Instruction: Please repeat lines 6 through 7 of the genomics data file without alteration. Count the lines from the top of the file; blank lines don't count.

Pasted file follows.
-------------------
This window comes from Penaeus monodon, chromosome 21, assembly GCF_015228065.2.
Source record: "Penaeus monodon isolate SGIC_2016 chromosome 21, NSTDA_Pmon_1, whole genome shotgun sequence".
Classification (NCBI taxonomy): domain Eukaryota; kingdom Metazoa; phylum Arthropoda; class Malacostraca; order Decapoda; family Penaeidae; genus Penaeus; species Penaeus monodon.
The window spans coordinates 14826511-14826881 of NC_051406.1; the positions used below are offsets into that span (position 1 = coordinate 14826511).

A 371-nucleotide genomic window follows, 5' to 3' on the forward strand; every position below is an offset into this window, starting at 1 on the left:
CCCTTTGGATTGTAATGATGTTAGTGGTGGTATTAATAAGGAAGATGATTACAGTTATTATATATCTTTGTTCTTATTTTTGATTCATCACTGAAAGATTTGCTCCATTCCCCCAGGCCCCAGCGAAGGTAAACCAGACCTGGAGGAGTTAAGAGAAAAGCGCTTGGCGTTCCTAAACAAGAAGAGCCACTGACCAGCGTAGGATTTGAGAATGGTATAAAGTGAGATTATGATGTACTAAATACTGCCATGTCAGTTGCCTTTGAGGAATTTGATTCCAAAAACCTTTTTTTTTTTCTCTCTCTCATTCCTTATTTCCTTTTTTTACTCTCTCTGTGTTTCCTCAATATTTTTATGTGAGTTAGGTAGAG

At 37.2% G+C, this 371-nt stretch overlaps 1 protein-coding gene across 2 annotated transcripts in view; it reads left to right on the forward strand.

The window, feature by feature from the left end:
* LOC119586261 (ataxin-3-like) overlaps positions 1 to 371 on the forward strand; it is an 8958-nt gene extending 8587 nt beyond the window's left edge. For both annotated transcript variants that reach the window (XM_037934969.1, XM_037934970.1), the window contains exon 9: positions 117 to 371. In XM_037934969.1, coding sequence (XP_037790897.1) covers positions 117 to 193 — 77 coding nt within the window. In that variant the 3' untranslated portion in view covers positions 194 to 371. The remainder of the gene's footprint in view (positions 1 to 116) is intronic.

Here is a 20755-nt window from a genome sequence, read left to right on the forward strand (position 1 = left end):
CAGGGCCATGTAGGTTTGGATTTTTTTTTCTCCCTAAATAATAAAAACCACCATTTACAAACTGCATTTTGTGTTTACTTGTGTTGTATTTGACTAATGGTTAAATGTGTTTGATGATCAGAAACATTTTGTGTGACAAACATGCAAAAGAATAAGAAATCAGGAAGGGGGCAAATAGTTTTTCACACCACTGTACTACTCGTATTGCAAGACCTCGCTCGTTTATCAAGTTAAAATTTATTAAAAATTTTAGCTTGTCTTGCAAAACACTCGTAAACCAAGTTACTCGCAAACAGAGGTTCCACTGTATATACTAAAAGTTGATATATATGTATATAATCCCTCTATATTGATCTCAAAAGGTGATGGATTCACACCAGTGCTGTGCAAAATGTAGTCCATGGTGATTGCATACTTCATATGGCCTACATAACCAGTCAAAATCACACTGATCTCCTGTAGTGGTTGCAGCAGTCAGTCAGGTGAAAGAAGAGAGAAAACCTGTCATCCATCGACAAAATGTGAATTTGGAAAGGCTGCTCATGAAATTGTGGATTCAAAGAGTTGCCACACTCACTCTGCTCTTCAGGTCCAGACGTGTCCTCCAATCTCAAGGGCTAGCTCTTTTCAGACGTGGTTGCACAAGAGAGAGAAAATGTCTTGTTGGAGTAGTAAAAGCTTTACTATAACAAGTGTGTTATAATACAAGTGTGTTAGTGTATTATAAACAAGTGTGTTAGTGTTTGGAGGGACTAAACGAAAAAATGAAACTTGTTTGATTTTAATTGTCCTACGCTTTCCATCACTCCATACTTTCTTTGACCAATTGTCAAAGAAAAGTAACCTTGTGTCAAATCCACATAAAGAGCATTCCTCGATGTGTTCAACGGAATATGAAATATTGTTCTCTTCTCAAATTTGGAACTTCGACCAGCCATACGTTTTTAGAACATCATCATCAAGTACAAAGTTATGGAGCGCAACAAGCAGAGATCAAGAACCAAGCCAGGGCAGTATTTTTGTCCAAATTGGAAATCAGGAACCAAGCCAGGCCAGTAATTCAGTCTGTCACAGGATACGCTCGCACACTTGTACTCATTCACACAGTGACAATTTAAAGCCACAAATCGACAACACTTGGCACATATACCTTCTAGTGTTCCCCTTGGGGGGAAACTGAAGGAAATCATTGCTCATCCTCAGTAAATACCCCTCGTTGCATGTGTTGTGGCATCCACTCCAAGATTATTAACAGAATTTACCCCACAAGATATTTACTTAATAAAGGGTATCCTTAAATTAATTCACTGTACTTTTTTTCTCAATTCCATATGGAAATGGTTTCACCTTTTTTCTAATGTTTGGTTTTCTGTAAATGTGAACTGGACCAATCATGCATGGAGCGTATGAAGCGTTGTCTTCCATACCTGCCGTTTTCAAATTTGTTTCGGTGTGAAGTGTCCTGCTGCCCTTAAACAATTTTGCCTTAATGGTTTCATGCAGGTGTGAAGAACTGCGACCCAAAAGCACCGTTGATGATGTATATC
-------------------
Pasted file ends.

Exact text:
CCCTTTGGATTGTAATGATGTTAGTGGTGGTATTAATAAGGAAGATGATTACAGTTATTATATATCTTTGTTCTTATTTTTGATTCATCACTGAAAGATTTGCTCCATTCCCCCAGGCCCCAGCGAAGGTAAACCAGACCTGGAGGAGTTAAGAGAAAAGCGCTTGGCGTTCCTAAACAAGAAGAGCCACTGACCAGCGTAGGATTTGAGAATGGTATAAAGTGAGATTATGATGTACTAAATACTGCCATGTCAGTTGCCTTTGAGGAATTTGATTCCAAAAACCTTTTTTTTTTTCTCTCTCTCATTCCTTATTTCCTTTTTTTACTCTCTCTGTGTTTCCTCAATATTTTTATGTGAGTTAGGTAGAG

At 37.2% G+C, this 371-nt stretch overlaps 1 protein-coding gene across 2 annotated transcripts in view; it reads left to right on the forward strand.